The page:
Seeing as clearly as a blind man

There was a man in Jerusalem who was born blind. One Sabbath Jesus stopped as he was passing by. While his followers argued over why the man was blind, Jesus made mud from his own saliva and the dust on the ground, put it on the blind man’s eyelids, and told him, “Go wash in the pool of Siloam” (John 9:7 NET). The blind man made his way there, washed the mud off his eyes, and came back seeing. He had been healed!

His neighbors could tell there was something different about him. Some weren’t sure if it was really him, but the man kept insisting that it really was. That led to the obvious question: “How then were you made to see?” (John 9:10). The man then told his neighbors what had happened. They wanted to meet Jesus for themselves, but the formerly blind man did not know where he had gone (after all, he had been blind and had gone to wash off the mud).

So they took him to the Pharisees. If anyone could understand what was going on it had to be this group of extremely religious men. The man related to them what Jesus had done for him.

Some of the Pharisees automatically rejected Jesus as being a man of God – after all, he did heal this man on the Sabbath! Others were more thoughtful: “How can a man who is a sinner perform such miraculous signs?” (John 9:16). To have such an ability to do good had to have been from God. Because they were divided in their opinion, they decided to ask the man who had been healed who Jesus was. The man concluded, “He is a prophet” (John 9:17).

As they could not admit that Jesus was from God, there had to be another explanation. So they refused to believe that the man really had been blind and therefore no healing had taken place. They called the man’s parents to come before them.

His parents came and told the Jewish leaders, “We know that this is our son and that he was born blind. But we do not know how he is now able to see, nor do we know who caused him to see. Ask him, he is a mature adult. He will speak for himself” (John 9:20-21).  The problem was that if anyone said that Jesus was the Messiah, they would be ostracised from their community (John 9:22-23).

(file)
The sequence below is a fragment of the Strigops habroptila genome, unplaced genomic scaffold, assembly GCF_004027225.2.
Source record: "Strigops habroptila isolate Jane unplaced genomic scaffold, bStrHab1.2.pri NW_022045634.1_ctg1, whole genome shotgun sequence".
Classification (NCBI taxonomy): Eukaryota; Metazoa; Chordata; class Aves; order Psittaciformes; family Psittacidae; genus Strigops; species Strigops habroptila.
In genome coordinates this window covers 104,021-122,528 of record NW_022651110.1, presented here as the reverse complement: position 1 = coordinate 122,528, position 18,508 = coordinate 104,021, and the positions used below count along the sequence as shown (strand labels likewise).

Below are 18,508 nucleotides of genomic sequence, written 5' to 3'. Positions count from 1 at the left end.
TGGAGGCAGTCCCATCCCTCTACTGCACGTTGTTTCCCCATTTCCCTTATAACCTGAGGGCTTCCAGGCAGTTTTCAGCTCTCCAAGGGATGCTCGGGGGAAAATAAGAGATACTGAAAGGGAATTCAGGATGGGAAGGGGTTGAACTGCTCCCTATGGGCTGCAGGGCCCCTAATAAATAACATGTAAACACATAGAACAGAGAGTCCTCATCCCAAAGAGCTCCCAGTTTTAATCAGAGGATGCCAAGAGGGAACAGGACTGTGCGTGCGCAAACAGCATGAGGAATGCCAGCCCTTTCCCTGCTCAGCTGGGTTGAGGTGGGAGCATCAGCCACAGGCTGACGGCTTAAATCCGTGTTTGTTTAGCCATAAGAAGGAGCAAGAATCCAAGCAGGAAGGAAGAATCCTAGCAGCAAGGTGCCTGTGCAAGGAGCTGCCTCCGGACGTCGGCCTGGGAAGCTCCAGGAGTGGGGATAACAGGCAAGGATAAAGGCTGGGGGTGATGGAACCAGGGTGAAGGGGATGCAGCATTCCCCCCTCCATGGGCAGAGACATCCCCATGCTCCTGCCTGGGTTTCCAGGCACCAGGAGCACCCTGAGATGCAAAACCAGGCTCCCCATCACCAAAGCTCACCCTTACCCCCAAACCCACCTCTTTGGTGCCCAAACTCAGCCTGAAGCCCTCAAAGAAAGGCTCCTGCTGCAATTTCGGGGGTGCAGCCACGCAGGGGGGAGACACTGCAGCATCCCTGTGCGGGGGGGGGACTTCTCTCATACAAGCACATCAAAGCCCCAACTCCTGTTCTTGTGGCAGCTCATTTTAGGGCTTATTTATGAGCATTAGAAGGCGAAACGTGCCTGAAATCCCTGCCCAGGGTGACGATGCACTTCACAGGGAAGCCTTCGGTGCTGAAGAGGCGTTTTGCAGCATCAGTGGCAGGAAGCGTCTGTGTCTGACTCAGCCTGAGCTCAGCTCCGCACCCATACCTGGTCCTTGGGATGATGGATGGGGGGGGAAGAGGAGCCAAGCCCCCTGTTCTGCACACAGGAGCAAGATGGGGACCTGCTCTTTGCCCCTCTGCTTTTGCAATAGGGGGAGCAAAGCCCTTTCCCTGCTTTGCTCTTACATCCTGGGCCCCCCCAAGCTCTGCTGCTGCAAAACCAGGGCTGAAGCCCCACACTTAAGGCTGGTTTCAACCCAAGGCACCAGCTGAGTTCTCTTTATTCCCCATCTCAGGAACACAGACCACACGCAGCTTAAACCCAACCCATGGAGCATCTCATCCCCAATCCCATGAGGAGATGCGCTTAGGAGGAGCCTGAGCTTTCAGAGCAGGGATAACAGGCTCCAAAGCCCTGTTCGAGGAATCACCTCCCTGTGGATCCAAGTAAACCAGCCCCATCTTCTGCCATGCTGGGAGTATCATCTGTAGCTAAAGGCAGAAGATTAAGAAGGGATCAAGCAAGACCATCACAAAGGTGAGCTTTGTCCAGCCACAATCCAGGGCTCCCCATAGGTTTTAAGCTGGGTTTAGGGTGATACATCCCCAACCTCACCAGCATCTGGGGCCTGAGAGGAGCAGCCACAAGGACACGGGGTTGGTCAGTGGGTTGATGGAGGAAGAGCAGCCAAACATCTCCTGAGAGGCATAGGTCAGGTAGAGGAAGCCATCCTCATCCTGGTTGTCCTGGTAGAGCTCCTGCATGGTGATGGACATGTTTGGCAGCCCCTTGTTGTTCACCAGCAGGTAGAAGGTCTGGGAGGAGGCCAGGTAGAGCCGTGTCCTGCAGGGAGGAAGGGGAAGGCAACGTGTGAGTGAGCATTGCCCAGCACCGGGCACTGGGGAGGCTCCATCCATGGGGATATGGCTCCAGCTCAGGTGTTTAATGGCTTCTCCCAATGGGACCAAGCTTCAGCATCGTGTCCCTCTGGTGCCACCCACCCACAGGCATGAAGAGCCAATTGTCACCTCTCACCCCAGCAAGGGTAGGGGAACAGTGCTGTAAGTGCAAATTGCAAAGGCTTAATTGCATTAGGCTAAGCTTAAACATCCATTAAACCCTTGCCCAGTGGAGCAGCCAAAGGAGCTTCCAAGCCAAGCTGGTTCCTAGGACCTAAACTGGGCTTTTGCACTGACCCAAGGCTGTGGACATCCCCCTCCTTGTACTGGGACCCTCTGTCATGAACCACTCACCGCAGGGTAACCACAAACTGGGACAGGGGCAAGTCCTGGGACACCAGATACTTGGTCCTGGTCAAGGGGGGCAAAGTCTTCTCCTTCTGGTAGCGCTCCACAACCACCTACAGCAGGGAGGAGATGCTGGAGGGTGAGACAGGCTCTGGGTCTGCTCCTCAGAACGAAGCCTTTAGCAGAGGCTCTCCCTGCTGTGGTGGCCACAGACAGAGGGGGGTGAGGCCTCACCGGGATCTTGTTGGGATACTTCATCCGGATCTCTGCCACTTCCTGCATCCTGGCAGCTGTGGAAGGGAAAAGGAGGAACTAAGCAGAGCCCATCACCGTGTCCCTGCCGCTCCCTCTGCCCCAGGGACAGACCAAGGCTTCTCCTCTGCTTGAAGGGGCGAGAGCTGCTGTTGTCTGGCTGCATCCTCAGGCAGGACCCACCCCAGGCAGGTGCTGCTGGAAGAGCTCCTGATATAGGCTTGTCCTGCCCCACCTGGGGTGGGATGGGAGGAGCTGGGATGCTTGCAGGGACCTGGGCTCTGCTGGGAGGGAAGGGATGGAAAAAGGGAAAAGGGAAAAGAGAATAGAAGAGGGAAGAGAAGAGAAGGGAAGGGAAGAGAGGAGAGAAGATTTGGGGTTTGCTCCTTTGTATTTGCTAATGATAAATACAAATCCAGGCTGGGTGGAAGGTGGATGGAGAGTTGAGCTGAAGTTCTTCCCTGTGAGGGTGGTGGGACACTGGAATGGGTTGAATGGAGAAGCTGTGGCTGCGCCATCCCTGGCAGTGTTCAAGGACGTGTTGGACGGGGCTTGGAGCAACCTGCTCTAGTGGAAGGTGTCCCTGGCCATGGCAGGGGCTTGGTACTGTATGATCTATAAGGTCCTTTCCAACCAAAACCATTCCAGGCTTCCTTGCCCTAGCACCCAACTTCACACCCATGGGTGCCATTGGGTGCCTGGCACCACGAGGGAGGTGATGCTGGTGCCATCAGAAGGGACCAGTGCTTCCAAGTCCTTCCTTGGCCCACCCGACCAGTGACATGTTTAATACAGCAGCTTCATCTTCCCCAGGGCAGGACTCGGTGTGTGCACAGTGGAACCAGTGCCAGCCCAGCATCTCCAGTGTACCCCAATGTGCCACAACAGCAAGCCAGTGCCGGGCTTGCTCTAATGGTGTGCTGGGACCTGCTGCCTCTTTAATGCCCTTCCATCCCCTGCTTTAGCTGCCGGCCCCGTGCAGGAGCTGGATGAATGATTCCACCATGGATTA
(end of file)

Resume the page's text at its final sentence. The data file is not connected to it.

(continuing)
The man was called to come for the second time and told that he had to tell the truth and that they knew “this man” was a sinner. The man replied, “I do not know whether he is a sinner. I do know one thing – that although I was blind, now I can see” (John 9:25). The evidence for him was obvious – he had been healed!

They continued to question him as to how Jesus had caused him to see. He replied, “I told you already and you didn’t listen. Why do you want to hear it again? You people don’t want to become his disciples too, do you?” (John 9:26).

They did not appreciate his forthright answer and began to insult and slander him, calling him a disciple of Jesus and born completely sinful. They then threw him out of the synagogue, ostracising him from the Jewish community.

Jesus heard about what happened and found the man. He asked if he believed in the Son of Man. “He answered, ‘And who is he, sir, that I may believe in him?’ Jesus said to him, ‘You have seen him, and it is he who is speaking to you.’ He said, ‘Lord, I believe,’ and he worshiped him” (John 9:36-38 ESV).

Jesus is a teacher but so much more. He is a prophet, but so much more. He is the Son of Man, the Messiah promised of old, the Son of God. He came into the world “that those who do not see may see” (John 9:39).

May we see him as clearly as the formerly blind man did.

Readings for next week:
4 December – John 8:31-59
5 December – John 9
6 December – John 10
11 December – John 11:1-29
12 December – John 11:30-57

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